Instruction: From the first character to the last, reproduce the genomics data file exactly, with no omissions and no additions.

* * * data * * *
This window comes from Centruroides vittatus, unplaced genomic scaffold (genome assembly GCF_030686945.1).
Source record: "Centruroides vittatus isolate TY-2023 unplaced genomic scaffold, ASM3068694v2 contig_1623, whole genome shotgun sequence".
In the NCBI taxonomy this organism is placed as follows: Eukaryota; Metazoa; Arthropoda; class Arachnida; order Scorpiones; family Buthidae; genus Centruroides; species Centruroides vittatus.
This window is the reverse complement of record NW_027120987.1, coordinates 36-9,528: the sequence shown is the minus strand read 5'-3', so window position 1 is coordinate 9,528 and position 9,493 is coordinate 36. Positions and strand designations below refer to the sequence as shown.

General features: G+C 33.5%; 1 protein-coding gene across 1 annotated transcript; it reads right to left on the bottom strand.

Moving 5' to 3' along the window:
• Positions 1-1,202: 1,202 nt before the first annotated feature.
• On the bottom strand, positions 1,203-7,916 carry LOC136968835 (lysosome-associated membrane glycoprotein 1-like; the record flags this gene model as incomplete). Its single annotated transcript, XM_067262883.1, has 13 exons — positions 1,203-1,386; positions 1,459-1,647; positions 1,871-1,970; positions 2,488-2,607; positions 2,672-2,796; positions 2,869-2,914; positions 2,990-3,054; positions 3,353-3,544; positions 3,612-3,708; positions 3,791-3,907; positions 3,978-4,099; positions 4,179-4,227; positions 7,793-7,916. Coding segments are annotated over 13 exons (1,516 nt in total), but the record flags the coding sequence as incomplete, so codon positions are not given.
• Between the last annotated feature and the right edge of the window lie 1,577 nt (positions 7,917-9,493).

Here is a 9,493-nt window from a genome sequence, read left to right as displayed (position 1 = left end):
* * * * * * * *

This window comes from Centruroides vittatus, unplaced genomic scaffold (genome assembly GCF_030686945.1).
Source record: "Centruroides vittatus isolate TY-2023 unplaced genomic scaffold, ASM3068694v2 contig_1623, whole genome shotgun sequence".
In the NCBI taxonomy this organism is placed as follows: Eukaryota; Metazoa; Arthropoda; class Arachnida; order Scorpiones; family Buthidae; genus Centruroides; species Centruroides vittatus.
This window is the reverse complement of record NW_027120987.1, coordinates 36-9,528: the sequence shown is the minus strand read 5'-3', so window position 1 is coordinate 9,528 and position 9,493 is coordinate 36. Positions and strand designations below refer to the sequence as shown.

General features: G+C 33.5%; 1 protein-coding gene across 1 annotated transcript; it reads right to left on the bottom strand.

Moving 5' to 3' along the window:
• Positions 1-1,202: 1,202 nt before the first annotated feature.
• On the bottom strand, positions 1,203-7,916 carry LOC136968835 (lysosome-associated membrane glycoprotein 1-like; the record flags this gene model as incomplete). Its single annotated transcript, XM_067262883.1, has 13 exons — positions 1,203-1,386; positions 1,459-1,647; positions 1,871-1,970; positions 2,488-2,607; positions 2,672-2,796; positions 2,869-2,914; positions 2,990-3,054; positions 3,353-3,544; positions 3,612-3,708; positions 3,791-3,907; positions 3,978-4,099; positions 4,179-4,227; positions 7,793-7,916. Coding segments are annotated over 13 exons (1,516 nt in total), but the record flags the coding sequence as incomplete, so codon positions are not given.
• Between the last annotated feature and the right edge of the window lie 1,577 nt (positions 7,917-9,493).

Here is a 9,493-nt window from a genome sequence, read left to right as displayed (position 1 = left end):